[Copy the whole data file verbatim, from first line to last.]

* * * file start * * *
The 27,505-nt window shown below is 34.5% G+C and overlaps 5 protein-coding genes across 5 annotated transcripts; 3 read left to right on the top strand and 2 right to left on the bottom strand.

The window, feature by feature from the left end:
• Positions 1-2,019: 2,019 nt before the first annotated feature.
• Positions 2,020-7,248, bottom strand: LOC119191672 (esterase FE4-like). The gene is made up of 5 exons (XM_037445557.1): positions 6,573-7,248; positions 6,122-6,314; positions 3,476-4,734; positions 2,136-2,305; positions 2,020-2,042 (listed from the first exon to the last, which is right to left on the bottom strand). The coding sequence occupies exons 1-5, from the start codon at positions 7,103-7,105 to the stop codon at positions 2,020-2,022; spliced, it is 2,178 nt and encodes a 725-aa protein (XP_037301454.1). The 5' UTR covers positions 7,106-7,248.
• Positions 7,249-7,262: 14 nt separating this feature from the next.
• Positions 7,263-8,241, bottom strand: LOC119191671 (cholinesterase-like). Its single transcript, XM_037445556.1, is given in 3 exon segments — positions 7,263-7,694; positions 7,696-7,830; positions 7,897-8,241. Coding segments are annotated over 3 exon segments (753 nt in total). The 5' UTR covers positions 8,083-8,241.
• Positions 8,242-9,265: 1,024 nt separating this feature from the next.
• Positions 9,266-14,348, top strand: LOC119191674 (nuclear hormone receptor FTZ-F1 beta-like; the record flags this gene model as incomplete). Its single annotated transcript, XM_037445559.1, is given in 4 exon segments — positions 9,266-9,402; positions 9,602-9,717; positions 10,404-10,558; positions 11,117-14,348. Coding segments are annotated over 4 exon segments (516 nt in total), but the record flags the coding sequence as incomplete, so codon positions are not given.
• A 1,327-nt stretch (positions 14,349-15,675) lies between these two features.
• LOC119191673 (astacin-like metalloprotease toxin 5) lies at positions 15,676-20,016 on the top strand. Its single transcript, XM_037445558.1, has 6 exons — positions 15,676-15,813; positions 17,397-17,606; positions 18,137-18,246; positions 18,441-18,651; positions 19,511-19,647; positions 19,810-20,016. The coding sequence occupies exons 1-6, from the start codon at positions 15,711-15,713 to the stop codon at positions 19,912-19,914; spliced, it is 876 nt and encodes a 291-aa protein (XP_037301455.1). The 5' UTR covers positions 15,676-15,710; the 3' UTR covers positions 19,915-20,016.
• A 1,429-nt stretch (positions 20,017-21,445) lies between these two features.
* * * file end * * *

The 27,505-nt window shown below is 34.5% G+C and overlaps 5 protein-coding genes across 5 annotated transcripts; 3 read left to right on the top strand and 2 right to left on the bottom strand.

The window, feature by feature from the left end:
• Positions 1-2,019: 2,019 nt before the first annotated feature.
• Positions 2,020-7,248, bottom strand: LOC119191672 (esterase FE4-like). The gene is made up of 5 exons (XM_037445557.1): positions 6,573-7,248; positions 6,122-6,314; positions 3,476-4,734; positions 2,136-2,305; positions 2,020-2,042 (listed from the first exon to the last, which is right to left on the bottom strand). The coding sequence occupies exons 1-5, from the start codon at positions 7,103-7,105 to the stop codon at positions 2,020-2,022; spliced, it is 2,178 nt and encodes a 725-aa protein (XP_037301454.1). The 5' UTR covers positions 7,106-7,248.
• Positions 7,249-7,262: 14 nt separating this feature from the next.
• Positions 7,263-8,241, bottom strand: LOC119191671 (cholinesterase-like). Its single transcript, XM_037445556.1, is given in 3 exon segments — positions 7,263-7,694; positions 7,696-7,830; positions 7,897-8,241. Coding segments are annotated over 3 exon segments (753 nt in total). The 5' UTR covers positions 8,083-8,241.
• Positions 8,242-9,265: 1,024 nt separating this feature from the next.
• Positions 9,266-14,348, top strand: LOC119191674 (nuclear hormone receptor FTZ-F1 beta-like; the record flags this gene model as incomplete). Its single annotated transcript, XM_037445559.1, is given in 4 exon segments — positions 9,266-9,402; positions 9,602-9,717; positions 10,404-10,558; positions 11,117-14,348. Coding segments are annotated over 4 exon segments (516 nt in total), but the record flags the coding sequence as incomplete, so codon positions are not given.
• A 1,327-nt stretch (positions 14,349-15,675) lies between these two features.
• LOC119191673 (astacin-like metalloprotease toxin 5) lies at positions 15,676-20,016 on the top strand. Its single transcript, XM_037445558.1, has 6 exons — positions 15,676-15,813; positions 17,397-17,606; positions 18,137-18,246; positions 18,441-18,651; positions 19,511-19,647; positions 19,810-20,016. The coding sequence occupies exons 1-6, from the start codon at positions 15,711-15,713 to the stop codon at positions 19,912-19,914; spliced, it is 876 nt and encodes a 291-aa protein (XP_037301455.1). The 5' UTR covers positions 15,676-15,710; the 3' UTR covers positions 19,915-20,016.
• A 1,429-nt stretch (positions 20,017-21,445) lies between these two features.